In use, fragments 18 are spread over the entire floor of a poultry enclosure, at an appropriate depth, for example one to six inches. Compared with conventional litter materials such as wood shavings or saw dust, fragments 18 are relatively easy to arrange in a constant depth over the enclosure floor.
To further enhance moisture absorption, fragments 18 preferably are provided with a surface coating of a feed grade oil, generally a petroleum based oil, a vegetable oil or an animal fat. Suitable examples include mineral oil, propylene glycol, soy oil, corn oil, peanut oil, cotton seed oil and tallow. When provided with this coating, fragments 18 exhibit an enhanced moisture absorption rate. The capacity is anywhere from three to five times that of conventional litter materials, depending upon the moisture level of the peat sod.
FIGS. 2 and 3 illustrate the harvesting of peat for eventual use as a poultry litter. Initially, a peat bog is leveled, contoured, ditched and drained, as is known in the peat utilization art. As previously mentioned, this is preferably a bog of reed sedge peat. Harvesting of the peat is accomplished with a tractor 22 shown to include a rear window 26 and four rear wheels 28. Peat sod cutting apparatus is mounted to the rear end of the tractor, and includes a trenching apparatus 30, a compacting and hydraulic device 32, and an orificed peat extrusion manifold 34. Trenching apparatus 30 cuts a trench into the bog approximately six inches wide and from eighteen inches to thirty-six inches deep and grinds or chews up the long peat fibers. Hydraulic device 32 compacts the peat and moves it to extrusion manifold 34 through a tapered screw auger 36, thus compacting the peat as it moves the peat. The peat is further compacted as it is extruded in conventional meat grinder fashion through a series of circular extrusion openings 38 along the end wall of extrusion manifold 34.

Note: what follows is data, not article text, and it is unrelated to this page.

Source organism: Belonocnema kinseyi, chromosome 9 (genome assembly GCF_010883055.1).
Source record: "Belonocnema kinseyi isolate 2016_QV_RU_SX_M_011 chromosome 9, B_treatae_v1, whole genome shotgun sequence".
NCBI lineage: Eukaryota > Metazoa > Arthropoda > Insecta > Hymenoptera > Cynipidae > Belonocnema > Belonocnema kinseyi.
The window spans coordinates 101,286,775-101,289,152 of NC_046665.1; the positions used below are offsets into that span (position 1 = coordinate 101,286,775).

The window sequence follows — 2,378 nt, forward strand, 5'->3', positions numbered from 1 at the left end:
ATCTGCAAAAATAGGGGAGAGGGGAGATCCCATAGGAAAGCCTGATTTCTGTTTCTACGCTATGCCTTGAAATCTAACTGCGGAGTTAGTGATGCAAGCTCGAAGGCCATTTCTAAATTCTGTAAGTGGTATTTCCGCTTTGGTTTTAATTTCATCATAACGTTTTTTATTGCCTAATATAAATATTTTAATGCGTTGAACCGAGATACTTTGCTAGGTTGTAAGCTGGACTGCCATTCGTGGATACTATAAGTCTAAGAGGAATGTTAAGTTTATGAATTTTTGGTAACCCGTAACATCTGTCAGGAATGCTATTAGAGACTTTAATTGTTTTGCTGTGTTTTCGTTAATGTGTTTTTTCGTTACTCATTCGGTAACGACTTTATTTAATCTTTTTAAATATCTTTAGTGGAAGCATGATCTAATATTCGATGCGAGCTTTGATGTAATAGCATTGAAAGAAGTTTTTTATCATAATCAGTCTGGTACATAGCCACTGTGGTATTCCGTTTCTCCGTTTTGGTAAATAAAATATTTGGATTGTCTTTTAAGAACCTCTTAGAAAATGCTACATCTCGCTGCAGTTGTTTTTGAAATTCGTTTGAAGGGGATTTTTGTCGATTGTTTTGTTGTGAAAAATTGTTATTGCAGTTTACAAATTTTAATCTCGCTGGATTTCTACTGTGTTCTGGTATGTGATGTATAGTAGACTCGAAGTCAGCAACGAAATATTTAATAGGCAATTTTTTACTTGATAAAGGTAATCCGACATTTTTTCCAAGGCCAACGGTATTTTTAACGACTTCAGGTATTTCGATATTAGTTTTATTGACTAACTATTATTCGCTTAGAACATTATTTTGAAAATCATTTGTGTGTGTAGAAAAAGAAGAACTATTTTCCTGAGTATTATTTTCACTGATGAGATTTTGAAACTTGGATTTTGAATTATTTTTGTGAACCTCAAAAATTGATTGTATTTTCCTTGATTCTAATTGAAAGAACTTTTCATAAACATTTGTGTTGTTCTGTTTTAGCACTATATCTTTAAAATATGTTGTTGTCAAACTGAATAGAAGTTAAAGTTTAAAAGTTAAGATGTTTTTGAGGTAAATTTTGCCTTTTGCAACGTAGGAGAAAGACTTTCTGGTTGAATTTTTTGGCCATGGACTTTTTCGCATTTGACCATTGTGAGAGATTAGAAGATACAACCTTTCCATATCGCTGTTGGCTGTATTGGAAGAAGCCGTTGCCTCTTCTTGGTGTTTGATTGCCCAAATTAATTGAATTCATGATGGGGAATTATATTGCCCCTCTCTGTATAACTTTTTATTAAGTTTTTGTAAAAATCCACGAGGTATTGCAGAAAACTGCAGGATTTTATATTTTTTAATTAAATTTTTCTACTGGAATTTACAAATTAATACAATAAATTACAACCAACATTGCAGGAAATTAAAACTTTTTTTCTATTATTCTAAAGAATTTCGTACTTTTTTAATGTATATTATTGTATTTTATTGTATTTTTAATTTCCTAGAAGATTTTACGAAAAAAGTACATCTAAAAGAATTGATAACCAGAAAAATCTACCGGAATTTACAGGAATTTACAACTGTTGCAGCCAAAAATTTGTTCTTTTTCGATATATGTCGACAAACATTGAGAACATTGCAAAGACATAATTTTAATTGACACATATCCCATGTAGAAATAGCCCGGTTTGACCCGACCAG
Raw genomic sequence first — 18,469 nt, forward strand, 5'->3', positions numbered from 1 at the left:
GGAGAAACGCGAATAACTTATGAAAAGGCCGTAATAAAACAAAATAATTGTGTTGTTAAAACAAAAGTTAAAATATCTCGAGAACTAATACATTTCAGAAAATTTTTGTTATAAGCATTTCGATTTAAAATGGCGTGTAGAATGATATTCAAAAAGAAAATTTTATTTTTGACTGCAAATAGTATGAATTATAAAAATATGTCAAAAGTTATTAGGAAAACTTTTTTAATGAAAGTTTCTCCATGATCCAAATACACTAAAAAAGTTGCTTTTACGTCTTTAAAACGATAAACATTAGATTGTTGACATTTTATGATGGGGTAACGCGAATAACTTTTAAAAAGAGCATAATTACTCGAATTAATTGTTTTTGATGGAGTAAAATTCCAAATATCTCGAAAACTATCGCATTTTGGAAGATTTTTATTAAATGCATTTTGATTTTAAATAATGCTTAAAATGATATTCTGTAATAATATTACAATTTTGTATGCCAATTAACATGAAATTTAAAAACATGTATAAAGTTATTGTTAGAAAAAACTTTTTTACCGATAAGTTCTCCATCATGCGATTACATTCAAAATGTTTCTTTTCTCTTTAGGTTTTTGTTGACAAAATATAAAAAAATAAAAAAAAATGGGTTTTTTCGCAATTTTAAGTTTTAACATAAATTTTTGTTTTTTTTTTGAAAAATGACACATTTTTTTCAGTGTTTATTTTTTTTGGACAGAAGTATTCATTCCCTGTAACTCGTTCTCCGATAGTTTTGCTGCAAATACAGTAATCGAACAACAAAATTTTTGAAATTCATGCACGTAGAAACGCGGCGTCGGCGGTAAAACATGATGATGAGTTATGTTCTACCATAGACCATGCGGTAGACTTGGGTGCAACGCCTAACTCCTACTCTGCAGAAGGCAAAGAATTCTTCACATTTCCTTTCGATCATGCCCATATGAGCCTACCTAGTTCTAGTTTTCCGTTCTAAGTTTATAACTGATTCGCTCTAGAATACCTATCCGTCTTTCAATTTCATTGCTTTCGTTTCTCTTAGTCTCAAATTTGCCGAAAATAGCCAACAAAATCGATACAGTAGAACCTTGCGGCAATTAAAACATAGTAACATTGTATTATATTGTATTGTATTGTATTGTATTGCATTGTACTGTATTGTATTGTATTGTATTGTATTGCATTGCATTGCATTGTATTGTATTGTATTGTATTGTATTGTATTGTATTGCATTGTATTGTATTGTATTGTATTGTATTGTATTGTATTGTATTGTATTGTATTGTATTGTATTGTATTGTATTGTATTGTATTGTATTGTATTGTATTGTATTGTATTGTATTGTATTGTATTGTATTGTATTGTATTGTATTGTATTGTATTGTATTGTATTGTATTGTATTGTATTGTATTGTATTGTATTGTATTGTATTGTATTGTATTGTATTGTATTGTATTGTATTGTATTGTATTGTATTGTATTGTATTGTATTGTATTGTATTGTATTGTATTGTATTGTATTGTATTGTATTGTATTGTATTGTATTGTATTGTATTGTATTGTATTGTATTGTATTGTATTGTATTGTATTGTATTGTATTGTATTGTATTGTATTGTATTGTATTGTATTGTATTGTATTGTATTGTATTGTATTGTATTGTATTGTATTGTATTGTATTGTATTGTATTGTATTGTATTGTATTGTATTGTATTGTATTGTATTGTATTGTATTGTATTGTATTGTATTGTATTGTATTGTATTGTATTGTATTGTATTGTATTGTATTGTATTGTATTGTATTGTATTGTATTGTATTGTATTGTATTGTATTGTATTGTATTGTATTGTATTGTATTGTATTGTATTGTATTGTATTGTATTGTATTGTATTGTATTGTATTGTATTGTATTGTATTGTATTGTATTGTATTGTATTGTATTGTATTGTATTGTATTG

As it is extruded, the peat drops upon the field in random sized cylinders or peat sods 39 (see FIG. 3), of a diameter typically in the range of from about three inches to about six inches, and a length from two inches to ten inches. The extrusion openings can be other shapes, for example square, to provide lengths of peat with different cross-sectional shapes.
Immediately after harvesting, the peat characteristically has a moisture content of from about seventy percent to ninety percent by weight. The extruded peat sods are dried, for example by solar drying including turning of the peat sods until the moisture level is reduced to at most fifty percent of the peat sod weight, and preferably in the range of from twenty percent to fifty percent. The required amount of drying, and final appropriate moisture content, depends on the ability of the peat to release moisture.